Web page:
Background Liver stiffness measurement (LSM) has been used to measure fibrosis in patients with various types of chronic liver diseases. However, its usefulness as a screening procedure in apparently healthy people had not been evaluated to date.
Methods 1358 subjects >45 years old from a general population attending for a medical check-up were consecutively enrolled in the study. All subjects were submitted to medical examination and laboratory tests in addition to LSM, performed on the same day by a single operator. Subjects with LSM values >8 kPa were referred to a liver unit for further investigations.
Results 168 subjects were not considered for analysis due to missing data (n=23), LSM failure (n=51) or unreliable LSM values (n=94). Among the 1190 remaining subjects, 89 (7.5%) had LSM >8 kPa including nine patients with LSM >13 kPa. Despite the fact that normal liver tests were observed in 43% of them (38 out of 89), a specific cause of chronic liver disease was found in all cases. Non-alcoholic fatty liver disease (NAFLD) was the likely cause of chronic liver disease in 52 patients, alcoholic liver disease (ALD) in 20, and both causes were associated in seven additional patients. Hepatitis C virus and hepatitis B virus chronic hepatitis was documented in five and four cases, respectively, and primary biliary cirrhosis in one. Liver biopsy was obtained for 27 patients, including the nine patients with LSM >13 kPa, who were diagnosed with liver cirrhosis due to ALD (n=5), chronic hepatitis C (n=3) or chronic hepatitis B (n=1). The 18 remaining biopsies showed liver fibrosis in all cases except one (isolated steatosis), with ALD and NAFLD being present in six and eight cases, respectively.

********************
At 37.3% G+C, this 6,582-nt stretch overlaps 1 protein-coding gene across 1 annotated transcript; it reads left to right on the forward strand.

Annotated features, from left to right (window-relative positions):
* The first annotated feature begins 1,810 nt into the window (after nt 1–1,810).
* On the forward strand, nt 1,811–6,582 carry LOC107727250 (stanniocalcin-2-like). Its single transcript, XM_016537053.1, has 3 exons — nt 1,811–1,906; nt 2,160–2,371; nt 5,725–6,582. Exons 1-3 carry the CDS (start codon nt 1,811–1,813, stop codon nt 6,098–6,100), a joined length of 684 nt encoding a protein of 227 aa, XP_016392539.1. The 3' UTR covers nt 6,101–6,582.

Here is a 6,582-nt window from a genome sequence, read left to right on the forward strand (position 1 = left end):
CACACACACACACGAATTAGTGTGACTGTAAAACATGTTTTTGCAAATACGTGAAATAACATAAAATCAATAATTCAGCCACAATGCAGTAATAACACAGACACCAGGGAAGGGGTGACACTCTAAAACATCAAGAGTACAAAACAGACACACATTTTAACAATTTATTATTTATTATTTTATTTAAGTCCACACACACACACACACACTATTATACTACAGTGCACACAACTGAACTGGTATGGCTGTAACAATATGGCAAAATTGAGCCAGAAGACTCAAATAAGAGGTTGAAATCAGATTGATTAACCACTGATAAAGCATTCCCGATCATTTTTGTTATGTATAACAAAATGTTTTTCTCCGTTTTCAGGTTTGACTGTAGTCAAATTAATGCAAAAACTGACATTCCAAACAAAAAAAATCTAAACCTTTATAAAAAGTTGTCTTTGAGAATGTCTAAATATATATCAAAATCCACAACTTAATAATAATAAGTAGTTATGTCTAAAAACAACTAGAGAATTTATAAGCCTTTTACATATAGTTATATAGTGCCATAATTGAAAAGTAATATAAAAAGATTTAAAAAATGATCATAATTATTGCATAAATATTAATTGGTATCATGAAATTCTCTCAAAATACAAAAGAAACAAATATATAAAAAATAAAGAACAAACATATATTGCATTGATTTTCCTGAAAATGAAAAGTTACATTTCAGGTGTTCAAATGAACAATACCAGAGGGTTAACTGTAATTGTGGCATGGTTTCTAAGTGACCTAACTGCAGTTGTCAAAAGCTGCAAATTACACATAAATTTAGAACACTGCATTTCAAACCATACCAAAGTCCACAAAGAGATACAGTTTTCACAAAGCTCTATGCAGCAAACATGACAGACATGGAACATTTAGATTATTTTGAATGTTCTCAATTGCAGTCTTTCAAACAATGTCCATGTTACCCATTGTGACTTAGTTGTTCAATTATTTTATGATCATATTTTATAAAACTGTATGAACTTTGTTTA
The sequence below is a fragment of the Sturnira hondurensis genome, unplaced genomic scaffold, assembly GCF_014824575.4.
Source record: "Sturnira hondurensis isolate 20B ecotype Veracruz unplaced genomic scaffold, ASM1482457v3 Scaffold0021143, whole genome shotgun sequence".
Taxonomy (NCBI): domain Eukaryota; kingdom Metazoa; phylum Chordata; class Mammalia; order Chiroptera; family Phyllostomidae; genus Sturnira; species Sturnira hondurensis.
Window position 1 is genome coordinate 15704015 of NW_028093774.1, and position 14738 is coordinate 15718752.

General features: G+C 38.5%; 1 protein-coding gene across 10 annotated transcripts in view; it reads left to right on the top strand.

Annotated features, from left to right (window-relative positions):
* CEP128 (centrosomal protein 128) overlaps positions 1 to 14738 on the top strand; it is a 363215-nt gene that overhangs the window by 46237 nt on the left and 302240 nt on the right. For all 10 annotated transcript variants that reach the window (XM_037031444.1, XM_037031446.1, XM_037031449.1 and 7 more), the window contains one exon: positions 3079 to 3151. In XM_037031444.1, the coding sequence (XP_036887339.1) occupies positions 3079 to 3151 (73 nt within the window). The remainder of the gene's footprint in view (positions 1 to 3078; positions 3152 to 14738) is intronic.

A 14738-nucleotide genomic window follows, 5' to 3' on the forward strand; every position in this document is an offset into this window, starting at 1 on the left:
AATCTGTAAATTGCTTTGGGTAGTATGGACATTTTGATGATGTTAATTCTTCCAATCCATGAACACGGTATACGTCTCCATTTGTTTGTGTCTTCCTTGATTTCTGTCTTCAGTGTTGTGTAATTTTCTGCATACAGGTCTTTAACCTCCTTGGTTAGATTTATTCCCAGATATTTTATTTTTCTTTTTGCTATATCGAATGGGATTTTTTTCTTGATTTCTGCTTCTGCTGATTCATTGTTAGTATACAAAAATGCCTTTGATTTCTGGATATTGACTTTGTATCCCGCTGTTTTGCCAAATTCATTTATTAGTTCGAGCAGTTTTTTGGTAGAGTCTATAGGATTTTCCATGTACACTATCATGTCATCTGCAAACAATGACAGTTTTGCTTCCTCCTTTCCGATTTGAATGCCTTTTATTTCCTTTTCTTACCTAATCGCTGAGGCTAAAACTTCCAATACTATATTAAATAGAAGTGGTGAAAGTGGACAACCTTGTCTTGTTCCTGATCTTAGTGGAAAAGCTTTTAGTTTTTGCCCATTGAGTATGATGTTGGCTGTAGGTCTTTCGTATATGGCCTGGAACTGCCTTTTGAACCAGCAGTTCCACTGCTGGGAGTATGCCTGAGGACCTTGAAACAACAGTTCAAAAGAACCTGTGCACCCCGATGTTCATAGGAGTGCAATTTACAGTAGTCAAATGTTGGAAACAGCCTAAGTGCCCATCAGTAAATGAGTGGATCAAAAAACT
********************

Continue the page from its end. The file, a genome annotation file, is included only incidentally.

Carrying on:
Conclusion LSM proved to be a useful and specific procedure to screen for cirrhosis in the general population and to detect undiagnosed chronic liver disease in apparently healthy subjects.
- liver stiffness
- screening procedure
- non alcoholic fatty liver disease
- metabolic syndrome
- liver biopsy
- nonalcoholic steatohepatitis
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See Commentary, p 883
Competing interests None.
Patient consent Obtained.
Ethics approval This study was conducted with the approval of the CCPPRB, Aulnay-sous-Bois, France.
Provenance and peer review Not commissioned; externally peer reviewed.
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